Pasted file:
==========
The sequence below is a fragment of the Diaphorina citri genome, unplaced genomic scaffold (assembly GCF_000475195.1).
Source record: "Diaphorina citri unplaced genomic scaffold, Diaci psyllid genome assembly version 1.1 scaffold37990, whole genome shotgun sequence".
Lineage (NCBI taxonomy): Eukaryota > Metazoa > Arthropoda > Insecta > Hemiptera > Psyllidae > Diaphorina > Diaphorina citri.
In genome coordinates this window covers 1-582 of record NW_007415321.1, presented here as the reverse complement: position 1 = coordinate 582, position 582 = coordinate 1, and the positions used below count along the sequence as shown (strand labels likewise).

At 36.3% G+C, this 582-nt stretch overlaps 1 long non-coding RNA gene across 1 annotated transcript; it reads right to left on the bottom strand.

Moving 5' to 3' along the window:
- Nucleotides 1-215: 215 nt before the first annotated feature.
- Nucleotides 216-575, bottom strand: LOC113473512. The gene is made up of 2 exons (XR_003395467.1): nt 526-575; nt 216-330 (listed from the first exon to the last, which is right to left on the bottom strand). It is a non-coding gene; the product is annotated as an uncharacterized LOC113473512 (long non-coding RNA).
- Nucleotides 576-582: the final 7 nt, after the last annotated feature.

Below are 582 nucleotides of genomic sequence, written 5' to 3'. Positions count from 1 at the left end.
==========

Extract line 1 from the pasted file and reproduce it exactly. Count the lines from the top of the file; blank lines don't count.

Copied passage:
The sequence below is a fragment of the Diaphorina citri genome, unplaced genomic scaffold (assembly GCF_000475195.1).